On 31 March 2015, the First Applicant’s employment was terminated by his employer, Swakop Uranium Mine Ltd.
 On or about about 12 February 2016, the Chairperson of the Immigration Selection Board (the second Respondent), by letter, informed the First Applicant that the Minister of Home Affairs and Immigration (the First Respondent), had on 29 January 2016, cancelled the First Applicant’s employment permit, because the First Applicant was no longer employed by Swakop Uranium Ltd. The Applicants were in the meantime requested to hand in their passports with the Ministry of Home Affairs and Immigration (‘the Ministry’) and when the Applicants received their passports, during February 2016, their visas had been cancelled and they were served with a letter requesting them to leave Namibia within seven days.
 When the Applicants handed in their passports with the Ministry, the First Applicant had at the same time applied for a new employment permit under Dynamic Engineering Solution CC, a Close Corporation which the First Applicant had established in the meantime. Subsequent to the aforesaid application for a new permit, a three months permit was granted valid from January 2016.
 The First Applicant applied for another employment permit and was informed in June 2016, that his latest application was rejected on 10 May 2016 on the basis that he does not meet the requirements of s 27(2)(c) of the Immigration Control Act, 7 of 1993 (the Act). The First Applicant resubmitted his application during June 2016. During August 2016, he was verbally informed, upon a follow-up, that his application was rejected on 05 July 2016, for the same reasons as his previous application.
 On 21 October 2016, the Applicants launched the present application seeking an order in the following terms:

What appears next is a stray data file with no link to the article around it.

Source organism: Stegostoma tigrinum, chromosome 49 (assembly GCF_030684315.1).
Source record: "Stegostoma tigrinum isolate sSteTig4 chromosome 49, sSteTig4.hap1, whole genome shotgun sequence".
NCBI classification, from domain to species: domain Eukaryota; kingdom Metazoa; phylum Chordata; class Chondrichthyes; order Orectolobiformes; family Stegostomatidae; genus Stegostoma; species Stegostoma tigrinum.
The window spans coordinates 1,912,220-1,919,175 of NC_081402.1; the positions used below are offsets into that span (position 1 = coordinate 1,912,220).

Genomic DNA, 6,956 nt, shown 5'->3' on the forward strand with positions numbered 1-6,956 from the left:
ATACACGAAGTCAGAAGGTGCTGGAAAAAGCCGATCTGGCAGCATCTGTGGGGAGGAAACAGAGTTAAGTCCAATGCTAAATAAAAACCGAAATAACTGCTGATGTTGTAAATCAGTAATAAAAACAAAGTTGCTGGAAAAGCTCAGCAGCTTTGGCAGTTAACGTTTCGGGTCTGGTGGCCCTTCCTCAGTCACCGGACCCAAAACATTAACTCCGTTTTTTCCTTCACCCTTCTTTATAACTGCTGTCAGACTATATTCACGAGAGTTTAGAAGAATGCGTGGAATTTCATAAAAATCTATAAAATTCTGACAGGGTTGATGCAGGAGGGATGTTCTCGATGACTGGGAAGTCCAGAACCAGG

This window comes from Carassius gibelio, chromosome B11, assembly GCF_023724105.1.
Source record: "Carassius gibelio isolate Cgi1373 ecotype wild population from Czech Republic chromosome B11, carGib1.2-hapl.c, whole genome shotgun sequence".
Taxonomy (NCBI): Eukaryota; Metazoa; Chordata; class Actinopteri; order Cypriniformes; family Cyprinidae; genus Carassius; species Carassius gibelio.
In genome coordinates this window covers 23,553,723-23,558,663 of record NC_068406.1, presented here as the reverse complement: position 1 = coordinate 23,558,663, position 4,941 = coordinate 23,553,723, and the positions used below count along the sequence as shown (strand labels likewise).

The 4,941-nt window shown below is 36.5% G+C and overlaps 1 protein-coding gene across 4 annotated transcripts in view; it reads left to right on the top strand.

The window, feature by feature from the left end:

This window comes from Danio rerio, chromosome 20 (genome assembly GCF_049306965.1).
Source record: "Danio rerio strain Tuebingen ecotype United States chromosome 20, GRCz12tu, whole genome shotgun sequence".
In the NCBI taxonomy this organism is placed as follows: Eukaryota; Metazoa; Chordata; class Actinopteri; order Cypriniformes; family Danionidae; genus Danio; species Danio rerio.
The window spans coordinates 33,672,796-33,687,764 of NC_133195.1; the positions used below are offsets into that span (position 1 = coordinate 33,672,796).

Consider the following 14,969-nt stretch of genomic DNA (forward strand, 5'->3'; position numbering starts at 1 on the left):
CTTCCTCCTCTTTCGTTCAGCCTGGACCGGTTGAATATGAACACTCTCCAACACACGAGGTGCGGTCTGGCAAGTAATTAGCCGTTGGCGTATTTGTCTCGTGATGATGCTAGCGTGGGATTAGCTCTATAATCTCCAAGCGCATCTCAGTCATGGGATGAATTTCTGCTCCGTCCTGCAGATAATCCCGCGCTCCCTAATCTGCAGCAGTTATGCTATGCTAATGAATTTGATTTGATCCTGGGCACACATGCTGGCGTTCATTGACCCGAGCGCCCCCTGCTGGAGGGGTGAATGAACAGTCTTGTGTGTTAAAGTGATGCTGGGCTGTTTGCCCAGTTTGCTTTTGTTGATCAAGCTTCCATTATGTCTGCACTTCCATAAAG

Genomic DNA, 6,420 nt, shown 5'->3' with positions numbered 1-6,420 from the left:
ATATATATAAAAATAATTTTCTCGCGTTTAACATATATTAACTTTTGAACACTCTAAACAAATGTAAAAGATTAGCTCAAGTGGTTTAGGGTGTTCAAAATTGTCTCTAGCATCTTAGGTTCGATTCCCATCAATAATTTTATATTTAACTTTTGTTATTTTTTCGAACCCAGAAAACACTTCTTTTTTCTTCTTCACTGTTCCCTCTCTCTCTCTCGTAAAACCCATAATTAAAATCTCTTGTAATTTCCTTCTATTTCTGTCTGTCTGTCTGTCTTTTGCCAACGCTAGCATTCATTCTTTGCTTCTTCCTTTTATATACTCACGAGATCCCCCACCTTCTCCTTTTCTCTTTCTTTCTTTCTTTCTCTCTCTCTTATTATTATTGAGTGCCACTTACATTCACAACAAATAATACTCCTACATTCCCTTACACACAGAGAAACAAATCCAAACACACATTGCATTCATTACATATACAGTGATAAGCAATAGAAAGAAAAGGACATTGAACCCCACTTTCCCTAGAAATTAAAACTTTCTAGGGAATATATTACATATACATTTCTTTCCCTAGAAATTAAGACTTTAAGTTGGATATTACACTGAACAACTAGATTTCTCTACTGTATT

‘1.Reviewing and setting aside the decision by the first, second and third respondents to reject the first applicant’s application for a work permit on 05 July 2016 (as well as 10 May 2016 insofar as it may be required).
2. Declaring the decisions referred to in prayer 1 above to be unconstitutional or null and void.
3. Declaring that the applicants are domiciled in Namibia.
4. Directing those respondents who oppose this application to pay the costs of this application jointly and severally, the one paying, the other to be absolved.
5. Granting such further or alternative relief as the above Honourable Court may deem fit.’
 The First to the Fourth Respondents opposed the application. The Fifth Respondent did not oppose the application.
The version of the Applicants
 The First Applicant relates that, with the promise of a permanent employment, he left South Africa and has been lawfully resident in Namibia since August 2013. The Second Applicant moved to Namibia during February 2015 as an accompanying spouse. The First Applicant contends that he has been continuously, lawfully and ordinarily resident in Namibia for at least three years.
 The Applicants aver that they have sold all their assets in South Africa as they have decided to make Namibia as their permanent home. During October 2014, the Applicants had acquired immovable property in Swakopmund and have monthly financial obligations for the servicing of a mortgage bond over the said property. Furthermore, the Applicants contend that they do not own any property in South Africa or elsewhere and have no-where to go in South Africa.
 The Applicants contend that they have been continuously, lawfully resident in Namibia since 2013 and have thus been so resident for a period in excess of two years. The intention of the Applicants has at all material times been, to make Namibia their permanent home. The Applicants argue, they are domiciled in Namibia by virtue of the provisions of s 22(1)(d) of the Act.